Eld of secure gender identity of any that we deem

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eld of secure gender identity of any that we deem less than manly—women, gay men, nonnative-born men, men of color—middle-class, straight, white men can reground their sense of themselves without those haunting fears and that deep shame that they are unmanly and will be exposed by other men. This is the manhood of racism, of sexism, of homophobia. It is the manhood that is so chronically insecure that it trembles at the idea of lifting the ban on gays in the military, that is so threatened by women in the workplace that women become the targets of sexual harassment, that is so deeply frightened of equality that it must ensure that the playing fi eld of male competition remains stacked against all newcomers to the game. Exclusion and escape have been the dominant methods American men have used to keep their fears of humiliation at bay. The fear of emasculation by other men, of being humiliated, of being seen as a sissy, is the leitmotif in my reading of the history of American man- hood. Masculinity has become a relentless test by which we prove to other men, to women, and ultimately to ourselves, that we have suc- cessfully mastered the part. The restlessness that men feel today is nothing new in American history; we have been anxious and rest- less for almost two centuries. Neither exclusion nor escape has ever brought us the relief we’ve sought, and there is no reason to think that either will solve our problems now. Peace of mind, relief from gender struggle, will come only from a politics of inclusion, not exclusion, from standing up for equality and justice, and not by running away. Notes 1. This chapter represents a preliminary working out of a theoretical chapter in [ the book that became Manhood in America: A Cultural History]. I am grateful to Tim Beneke, Harry Brod, Michael Kaufman, Iona Mara-Drita, and Lillian Rubin for comments on earlier versions of the chapter. michael s. kimmel 196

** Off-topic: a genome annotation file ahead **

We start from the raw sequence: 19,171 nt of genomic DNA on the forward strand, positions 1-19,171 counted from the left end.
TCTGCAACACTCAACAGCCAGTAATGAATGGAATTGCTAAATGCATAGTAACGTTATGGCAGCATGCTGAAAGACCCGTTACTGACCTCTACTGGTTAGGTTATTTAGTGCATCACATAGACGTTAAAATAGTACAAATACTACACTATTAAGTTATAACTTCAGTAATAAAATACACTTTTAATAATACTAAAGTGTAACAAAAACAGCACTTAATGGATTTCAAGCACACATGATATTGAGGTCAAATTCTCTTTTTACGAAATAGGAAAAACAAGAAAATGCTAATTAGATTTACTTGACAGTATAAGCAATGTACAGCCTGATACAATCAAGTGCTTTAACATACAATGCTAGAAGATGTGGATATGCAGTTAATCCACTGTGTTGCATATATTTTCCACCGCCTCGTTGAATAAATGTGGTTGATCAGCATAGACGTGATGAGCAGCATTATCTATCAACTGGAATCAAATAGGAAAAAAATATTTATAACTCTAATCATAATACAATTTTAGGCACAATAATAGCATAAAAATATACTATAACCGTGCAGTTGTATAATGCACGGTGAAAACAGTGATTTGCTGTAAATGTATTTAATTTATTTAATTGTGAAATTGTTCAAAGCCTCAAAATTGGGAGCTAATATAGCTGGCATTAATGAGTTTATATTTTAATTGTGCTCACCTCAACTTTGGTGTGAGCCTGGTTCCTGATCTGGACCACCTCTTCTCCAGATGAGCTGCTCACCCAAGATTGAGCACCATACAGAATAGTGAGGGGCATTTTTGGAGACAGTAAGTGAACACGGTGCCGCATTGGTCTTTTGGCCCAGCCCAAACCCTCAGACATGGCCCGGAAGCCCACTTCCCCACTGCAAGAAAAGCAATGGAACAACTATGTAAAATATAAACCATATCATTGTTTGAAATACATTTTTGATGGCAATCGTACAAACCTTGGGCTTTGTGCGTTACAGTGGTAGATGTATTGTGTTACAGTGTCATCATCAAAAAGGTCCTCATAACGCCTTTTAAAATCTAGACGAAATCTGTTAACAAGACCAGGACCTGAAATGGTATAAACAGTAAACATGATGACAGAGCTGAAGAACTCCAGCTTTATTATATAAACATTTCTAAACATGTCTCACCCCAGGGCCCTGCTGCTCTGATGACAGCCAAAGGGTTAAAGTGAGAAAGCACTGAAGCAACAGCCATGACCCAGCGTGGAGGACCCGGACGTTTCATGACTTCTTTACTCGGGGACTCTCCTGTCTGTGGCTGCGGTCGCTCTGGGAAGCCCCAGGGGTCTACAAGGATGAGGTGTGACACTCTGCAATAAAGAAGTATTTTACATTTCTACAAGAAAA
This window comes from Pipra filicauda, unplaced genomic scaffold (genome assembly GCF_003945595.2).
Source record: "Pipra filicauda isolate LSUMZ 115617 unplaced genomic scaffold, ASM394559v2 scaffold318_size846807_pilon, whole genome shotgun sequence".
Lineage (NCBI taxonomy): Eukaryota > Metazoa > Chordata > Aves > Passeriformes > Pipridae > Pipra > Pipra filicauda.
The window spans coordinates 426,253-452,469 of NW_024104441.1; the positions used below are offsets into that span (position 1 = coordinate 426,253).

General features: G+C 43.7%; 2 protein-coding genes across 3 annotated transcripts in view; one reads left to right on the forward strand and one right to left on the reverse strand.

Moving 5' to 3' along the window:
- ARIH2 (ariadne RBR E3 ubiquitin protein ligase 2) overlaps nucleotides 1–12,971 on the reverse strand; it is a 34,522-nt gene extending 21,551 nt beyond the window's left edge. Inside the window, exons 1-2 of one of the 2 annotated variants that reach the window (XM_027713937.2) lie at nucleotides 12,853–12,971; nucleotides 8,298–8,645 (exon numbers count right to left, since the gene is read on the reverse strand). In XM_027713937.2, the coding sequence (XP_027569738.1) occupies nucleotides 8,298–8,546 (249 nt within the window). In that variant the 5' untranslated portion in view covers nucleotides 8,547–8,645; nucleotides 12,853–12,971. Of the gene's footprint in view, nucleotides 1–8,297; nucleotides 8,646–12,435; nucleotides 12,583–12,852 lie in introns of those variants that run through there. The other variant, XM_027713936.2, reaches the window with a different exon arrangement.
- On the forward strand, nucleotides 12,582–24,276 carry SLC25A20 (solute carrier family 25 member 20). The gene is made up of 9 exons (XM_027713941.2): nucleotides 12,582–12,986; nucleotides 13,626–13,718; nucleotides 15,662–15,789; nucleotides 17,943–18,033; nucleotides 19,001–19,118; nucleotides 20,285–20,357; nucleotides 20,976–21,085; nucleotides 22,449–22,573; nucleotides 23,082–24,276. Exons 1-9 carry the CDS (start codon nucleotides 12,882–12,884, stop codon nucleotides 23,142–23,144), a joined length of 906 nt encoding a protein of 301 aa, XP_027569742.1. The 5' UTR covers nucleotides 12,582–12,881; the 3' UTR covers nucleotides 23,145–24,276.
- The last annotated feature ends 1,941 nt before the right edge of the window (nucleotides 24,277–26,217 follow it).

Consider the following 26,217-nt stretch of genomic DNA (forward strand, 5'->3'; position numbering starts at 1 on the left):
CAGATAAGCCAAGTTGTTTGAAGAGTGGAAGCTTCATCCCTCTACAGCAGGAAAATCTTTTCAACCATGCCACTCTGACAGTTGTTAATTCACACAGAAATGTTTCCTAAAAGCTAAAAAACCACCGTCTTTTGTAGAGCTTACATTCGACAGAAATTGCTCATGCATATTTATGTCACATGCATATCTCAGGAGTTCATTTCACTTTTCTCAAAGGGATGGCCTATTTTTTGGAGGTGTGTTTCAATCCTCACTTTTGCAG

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2. Of course, the phrase ‘American manhood’ contains several simultaneous fi c- tions. There is no single manhood that de fi nes all American men: ‘America’ is meant to refer to the United States proper, and there are signi fi cant ways in which this ‘American manhood’ is the outcome of forces that transcend both gender and nation, that is, the global economic development of industrial capitalism. I use it, therefore, to describe the speci fi c hegemonic version of masculinity in the United States, that normative constellation of attitudes, traits, and behaviors that became the standard against which all other mascu- linities are measured and against which individual men measure the success of their gender accomplishments. 3. Although I am here discussing only American masculinity, I am aware that others have located this chronic instability and e ff orts to prove manhood in the particular cultural and economic arrangements of Western society. Calvin, after all, inveighed against the disgrace ‘for men to become e ff eminate,’ and count- less other theorists have described the mechanics of manly proof. (See, for
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